Everyone plays a part in conservation

Aerin Jacob (Photo by Alexis McKeown)

Aerin Jacob (Photo by Alexis McKeown)

As a conservation scientist at the Yellowstone to Yukon Conservation Initiative, an organization that works to connect and protect habitat in the Yellowstone to Yukon region, Aerin Jacob strives to help people live better with nature and with each other.  

Aerin Jacob, PhD, recalls being around 12 years old and snowshoeing in Northern Ontario with her mother. “In the distance, about 50 metres away, I remember seeing a moose come out of the thick bush and stand on the trail for a moment,” she describes. “My mum explained that it was a gift to be able to see [this majestic animal], but we had a responsibility to not infringe on what it needed to do.”

Trained as an ecologist, Jacob works as a conservation scientist at Y2Y, a joint Canada-U.S., not-for-profit organization that connects and protects habitat from Yellowstone to Yukon so people and nature can thrive. Stretching more than 3,000 kilometres, this area is one of the last mountain ecosystems remaining on the planet where we have an opportunity for large-scale conservation. “People have lived [in this region] for thousands of years and are still very attached to the area, directly or indirectly,” Jacob explains. “For instance, a lot of the water that people in the prairies of Canada and the U.S. drink originates from these mountains.”

Aerin Jacob’s job is to conduct and communicate science that guides conservation action, management and policy. (Photo by Alexis McKeown)

Aerin Jacob’s job is to conduct and communicate science that guides conservation action, management and policy. (Photo by Alexis McKeown)

Since 1993, Y2Y and its many partners have helped to increase the amount of strictly protected areas within the Yellowstone to Yukon region from 11 to 21 per cent. Other conservation designations and sustainable resource management practices make up another 23 per cent. In addition to conserving species at risk and other important biodiversity, these areas provide important wildlife corridors that connect protected landscapes and allow wildlife to roam.

Jacob’s job is to conduct and communicate science that guides conservation action, management and policy. She gets much joy from her research at Y2Y and its application in the real world, which includes land use planning, community engagement, ecosystem restoration, environmental law and policy, and human-wildlife co-existence. “The research of Y2Y and our partners is going to help people and nature live better,” she says. “Y2Y has a continental-scale vision of lands and waters that harmonize the needs of people with those of nature. I hope the work that we do will help advance that mission.”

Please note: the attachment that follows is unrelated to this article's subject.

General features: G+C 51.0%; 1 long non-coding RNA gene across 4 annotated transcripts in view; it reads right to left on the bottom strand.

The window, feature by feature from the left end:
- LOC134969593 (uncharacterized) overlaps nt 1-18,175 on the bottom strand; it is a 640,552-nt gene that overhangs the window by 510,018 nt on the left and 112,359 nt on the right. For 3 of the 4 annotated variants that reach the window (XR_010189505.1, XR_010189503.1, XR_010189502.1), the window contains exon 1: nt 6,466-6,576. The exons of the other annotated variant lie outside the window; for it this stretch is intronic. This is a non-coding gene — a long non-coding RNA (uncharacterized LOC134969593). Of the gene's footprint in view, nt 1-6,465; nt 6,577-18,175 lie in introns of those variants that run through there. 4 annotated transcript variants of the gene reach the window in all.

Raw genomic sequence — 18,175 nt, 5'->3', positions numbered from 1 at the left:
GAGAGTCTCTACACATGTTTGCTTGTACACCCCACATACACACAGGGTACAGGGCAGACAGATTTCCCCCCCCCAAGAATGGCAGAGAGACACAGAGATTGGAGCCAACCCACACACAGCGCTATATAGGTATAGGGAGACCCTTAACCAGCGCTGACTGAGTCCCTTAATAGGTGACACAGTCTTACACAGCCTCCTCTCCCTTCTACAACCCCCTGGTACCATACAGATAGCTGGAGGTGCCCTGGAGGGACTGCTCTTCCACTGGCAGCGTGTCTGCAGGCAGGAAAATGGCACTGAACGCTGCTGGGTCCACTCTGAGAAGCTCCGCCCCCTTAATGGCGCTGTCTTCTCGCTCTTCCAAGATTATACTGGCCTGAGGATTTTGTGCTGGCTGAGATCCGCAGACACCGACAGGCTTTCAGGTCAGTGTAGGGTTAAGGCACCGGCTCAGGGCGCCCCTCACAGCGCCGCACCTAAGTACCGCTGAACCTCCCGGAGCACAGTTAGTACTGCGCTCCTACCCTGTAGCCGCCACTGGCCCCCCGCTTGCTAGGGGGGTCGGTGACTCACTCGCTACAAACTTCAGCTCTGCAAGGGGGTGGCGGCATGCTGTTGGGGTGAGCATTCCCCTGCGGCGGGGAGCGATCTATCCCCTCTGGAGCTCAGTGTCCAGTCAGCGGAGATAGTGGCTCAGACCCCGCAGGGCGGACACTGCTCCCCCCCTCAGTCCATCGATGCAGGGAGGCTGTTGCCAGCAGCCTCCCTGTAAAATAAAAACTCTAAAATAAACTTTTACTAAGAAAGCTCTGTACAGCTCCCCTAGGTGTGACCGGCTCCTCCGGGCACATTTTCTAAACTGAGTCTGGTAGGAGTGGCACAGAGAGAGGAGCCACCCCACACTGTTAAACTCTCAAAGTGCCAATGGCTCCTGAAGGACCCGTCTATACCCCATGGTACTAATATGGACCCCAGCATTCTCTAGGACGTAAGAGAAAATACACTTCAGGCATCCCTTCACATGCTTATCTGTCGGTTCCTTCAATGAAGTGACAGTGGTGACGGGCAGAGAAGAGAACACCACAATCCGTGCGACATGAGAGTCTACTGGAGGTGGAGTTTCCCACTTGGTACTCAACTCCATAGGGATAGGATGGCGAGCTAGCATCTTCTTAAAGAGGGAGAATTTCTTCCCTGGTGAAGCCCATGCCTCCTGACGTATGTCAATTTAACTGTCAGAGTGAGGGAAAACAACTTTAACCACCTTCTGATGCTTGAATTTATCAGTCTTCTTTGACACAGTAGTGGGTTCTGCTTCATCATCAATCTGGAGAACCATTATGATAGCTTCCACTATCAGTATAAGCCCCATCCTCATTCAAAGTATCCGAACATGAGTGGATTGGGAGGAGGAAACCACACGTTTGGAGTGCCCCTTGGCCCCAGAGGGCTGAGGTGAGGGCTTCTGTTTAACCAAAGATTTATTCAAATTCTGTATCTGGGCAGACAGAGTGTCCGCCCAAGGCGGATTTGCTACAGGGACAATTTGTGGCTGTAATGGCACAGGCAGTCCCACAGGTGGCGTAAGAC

Working with the public to communicate her work, including politicians, policy makers and the media, is integral to Jacob’s role with Y2Y. “Communicating with and learning from people is a huge part of conservation work,” she explains. “Scientists aren’t usually encouraged, let alone trained, to reach out to the public or politicians about our work. But we need to be brave and to talk early, often and loudly about the environmental changes we see and what that means for people and nature.”

Aerin Jacob strongly encourages people to become involved with conservation. (Photo by Alexis McKeown)

Aerin Jacob strongly encourages people to become involved with conservation. (Photo by Alexis McKeown)

She stresses the importance of working collaboratively in the conservation field. “The only way we’re going to get stuff done is by being willing to work together,” she says. “I love that [organizations like Y2Y and the Nature Conservancy of Canada] take a cooperative rather than competitive approach [to conservation]. Everybody has a role to play, and when we all pitch in, we can achieve wonderful things that may benefit people and nature.”

Jacob strongly encourages people to become involved with conservation, even if it’s just going out in nature and telling others about why natural areas are worth protecting. “None of this work would be possible without people who speak up for nature, whether it’s through writing letters, calling elected officials, donating money or attending public meetings,” she says.

Despite the many challenges surrounding conservation, including climate change and biodiversity loss, Jacob remains hopeful. “I hope that when I’m an old lady, we will still have huge areas of wild nature, with thriving populations of wildlife, healthy ecosystems and communities that recognize just how much we benefit from nature,” she explains. “I hope that generations from now, people will still get to experience the wonderful things that people living today do: to be able to see wildlife or [at least] know that it exists.”

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